Cincinnati Philharmonia Orchestra / Gerhard Samuel

Ives: Universe Symphony; Orchestra Set 2; Unanswered Question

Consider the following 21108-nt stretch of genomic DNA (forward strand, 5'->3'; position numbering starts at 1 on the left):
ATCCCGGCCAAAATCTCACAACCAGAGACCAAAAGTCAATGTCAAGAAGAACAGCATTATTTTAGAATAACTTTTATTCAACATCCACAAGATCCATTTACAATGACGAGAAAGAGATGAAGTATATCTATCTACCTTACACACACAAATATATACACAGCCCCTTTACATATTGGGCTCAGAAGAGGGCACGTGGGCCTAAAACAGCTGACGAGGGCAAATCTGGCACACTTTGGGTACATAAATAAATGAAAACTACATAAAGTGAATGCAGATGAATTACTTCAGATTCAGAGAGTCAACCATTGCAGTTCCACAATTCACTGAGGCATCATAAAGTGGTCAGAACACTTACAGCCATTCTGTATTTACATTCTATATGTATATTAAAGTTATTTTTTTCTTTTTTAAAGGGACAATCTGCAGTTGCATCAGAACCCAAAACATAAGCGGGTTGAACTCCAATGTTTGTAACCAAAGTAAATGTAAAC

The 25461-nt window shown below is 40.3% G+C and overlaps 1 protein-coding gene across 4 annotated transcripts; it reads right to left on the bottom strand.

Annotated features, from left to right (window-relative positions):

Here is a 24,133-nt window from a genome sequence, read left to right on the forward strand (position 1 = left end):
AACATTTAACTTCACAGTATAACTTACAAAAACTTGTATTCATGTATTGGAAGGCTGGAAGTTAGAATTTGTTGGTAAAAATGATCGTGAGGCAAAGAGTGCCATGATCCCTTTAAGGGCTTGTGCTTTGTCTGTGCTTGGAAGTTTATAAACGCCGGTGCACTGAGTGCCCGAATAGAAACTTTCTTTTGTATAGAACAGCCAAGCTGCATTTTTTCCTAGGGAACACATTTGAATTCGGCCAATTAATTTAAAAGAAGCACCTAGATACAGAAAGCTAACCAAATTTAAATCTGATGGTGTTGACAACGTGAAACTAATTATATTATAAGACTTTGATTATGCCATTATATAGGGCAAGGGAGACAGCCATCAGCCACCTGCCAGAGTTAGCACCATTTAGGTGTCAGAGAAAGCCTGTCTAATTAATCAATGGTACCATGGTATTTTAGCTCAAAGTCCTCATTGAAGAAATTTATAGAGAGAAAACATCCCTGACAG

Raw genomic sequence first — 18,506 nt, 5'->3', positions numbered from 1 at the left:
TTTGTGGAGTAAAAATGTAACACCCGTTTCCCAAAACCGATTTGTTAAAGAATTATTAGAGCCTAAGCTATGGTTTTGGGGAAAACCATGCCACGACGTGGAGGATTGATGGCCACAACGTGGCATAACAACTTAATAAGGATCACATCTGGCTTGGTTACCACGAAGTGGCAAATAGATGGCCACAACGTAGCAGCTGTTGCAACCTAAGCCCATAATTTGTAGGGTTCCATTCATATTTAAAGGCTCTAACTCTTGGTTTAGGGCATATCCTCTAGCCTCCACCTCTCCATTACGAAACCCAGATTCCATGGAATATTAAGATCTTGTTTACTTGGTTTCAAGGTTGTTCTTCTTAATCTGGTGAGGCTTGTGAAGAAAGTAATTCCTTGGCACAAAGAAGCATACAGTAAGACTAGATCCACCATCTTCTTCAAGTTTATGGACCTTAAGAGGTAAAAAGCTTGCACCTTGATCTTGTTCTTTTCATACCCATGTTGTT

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Several of Ives' compositions have been reconstructed from his complex sketches and notes. The brilliant pianist John Kirkpatrick (largely responsible for Ives' initial fame through his performance of the Concord Sonata in the 1930s) worked on several of the piano works, and composers Henry Cowell and Lou Harrison collated and completed the score of the Symphony No. 4 in the 1950s. Composer Larry Austin spent over twenty years to realize and complete the myriad materials for the Universe Symphony, faithfully and brilliantly performed here by the Cincinnati Philharmonia Orhestra, conducted by Gerhard Samual. Ives left a note inviting other composers to add to the work following his initial ideas. The first fifteen minutes of this almost 40-minute work is given over to the idea of a slowly growing and evolving "life pulse" music in which 20 percussionists play to a headphone "click track" that coordinates the simultaneous 12 different prime number meters. This is the first of three musical macro-layers. The others are: the Heavens, for four orchestras, each in different meters and tempos; and the Earth, with its "Rock formation" and "Earth chord" orchestrations. These orchestral layers appear in different combinations within the three sections or movements: Past -- from Chaos, formation of the Waters and Mountains; Present -- Earth and the Firmament, evolution in Nature and Humanity; Future -- Heaven, the rise of all to the spiritual. The second and third movements are the most similar to the "Ives' sound" of orchestrally dense works like the Fourth Symphony or the Robert Browning Overture, and sweepingly dramatic, with an almost indescribable emotional flow. In the climax of the work, all of the material sounds rush headlong to the heavens, into silence broken only by the sound of one solitary chime.

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